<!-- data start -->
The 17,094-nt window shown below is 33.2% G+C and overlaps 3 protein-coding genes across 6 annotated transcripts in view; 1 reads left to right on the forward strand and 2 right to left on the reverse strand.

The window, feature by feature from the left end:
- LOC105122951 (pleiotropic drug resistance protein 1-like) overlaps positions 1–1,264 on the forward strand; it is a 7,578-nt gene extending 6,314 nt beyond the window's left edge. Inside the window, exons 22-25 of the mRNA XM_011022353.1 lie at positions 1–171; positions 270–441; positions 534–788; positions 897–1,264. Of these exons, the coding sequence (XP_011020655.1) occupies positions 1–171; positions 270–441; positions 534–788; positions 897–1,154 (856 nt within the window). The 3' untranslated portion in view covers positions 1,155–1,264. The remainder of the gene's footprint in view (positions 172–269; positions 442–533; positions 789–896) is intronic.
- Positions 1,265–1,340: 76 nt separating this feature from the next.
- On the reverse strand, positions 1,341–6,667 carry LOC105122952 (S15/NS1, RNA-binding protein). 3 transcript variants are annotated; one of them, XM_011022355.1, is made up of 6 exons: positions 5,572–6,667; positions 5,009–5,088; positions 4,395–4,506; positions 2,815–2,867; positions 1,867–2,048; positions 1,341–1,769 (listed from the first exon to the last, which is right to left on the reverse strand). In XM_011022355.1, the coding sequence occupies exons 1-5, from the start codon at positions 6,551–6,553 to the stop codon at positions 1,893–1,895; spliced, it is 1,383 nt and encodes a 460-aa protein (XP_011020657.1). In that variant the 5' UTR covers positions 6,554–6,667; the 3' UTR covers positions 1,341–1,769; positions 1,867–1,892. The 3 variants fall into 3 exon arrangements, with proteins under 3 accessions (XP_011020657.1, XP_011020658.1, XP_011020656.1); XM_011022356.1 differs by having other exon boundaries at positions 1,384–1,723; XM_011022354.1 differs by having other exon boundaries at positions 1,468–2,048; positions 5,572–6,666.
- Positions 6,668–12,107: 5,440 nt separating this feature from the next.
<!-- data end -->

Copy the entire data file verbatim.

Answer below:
The 17,094-nt window shown below is 33.2% G+C and overlaps 3 protein-coding genes across 6 annotated transcripts in view; 1 reads left to right on the forward strand and 2 right to left on the reverse strand.

The window, feature by feature from the left end:
- LOC105122951 (pleiotropic drug resistance protein 1-like) overlaps positions 1–1,264 on the forward strand; it is a 7,578-nt gene extending 6,314 nt beyond the window's left edge. Inside the window, exons 22-25 of the mRNA XM_011022353.1 lie at positions 1–171; positions 270–441; positions 534–788; positions 897–1,264. Of these exons, the coding sequence (XP_011020655.1) occupies positions 1–171; positions 270–441; positions 534–788; positions 897–1,154 (856 nt within the window). The 3' untranslated portion in view covers positions 1,155–1,264. The remainder of the gene's footprint in view (positions 172–269; positions 442–533; positions 789–896) is intronic.
- Positions 1,265–1,340: 76 nt separating this feature from the next.
- On the reverse strand, positions 1,341–6,667 carry LOC105122952 (S15/NS1, RNA-binding protein). 3 transcript variants are annotated; one of them, XM_011022355.1, is made up of 6 exons: positions 5,572–6,667; positions 5,009–5,088; positions 4,395–4,506; positions 2,815–2,867; positions 1,867–2,048; positions 1,341–1,769 (listed from the first exon to the last, which is right to left on the reverse strand). In XM_011022355.1, the coding sequence occupies exons 1-5, from the start codon at positions 6,551–6,553 to the stop codon at positions 1,893–1,895; spliced, it is 1,383 nt and encodes a 460-aa protein (XP_011020657.1). In that variant the 5' UTR covers positions 6,554–6,667; the 3' UTR covers positions 1,341–1,769; positions 1,867–1,892. The 3 variants fall into 3 exon arrangements, with proteins under 3 accessions (XP_011020657.1, XP_011020658.1, XP_011020656.1); XM_011022356.1 differs by having other exon boundaries at positions 1,384–1,723; XM_011022354.1 differs by having other exon boundaries at positions 1,468–2,048; positions 5,572–6,666.
- Positions 6,668–12,107: 5,440 nt separating this feature from the next.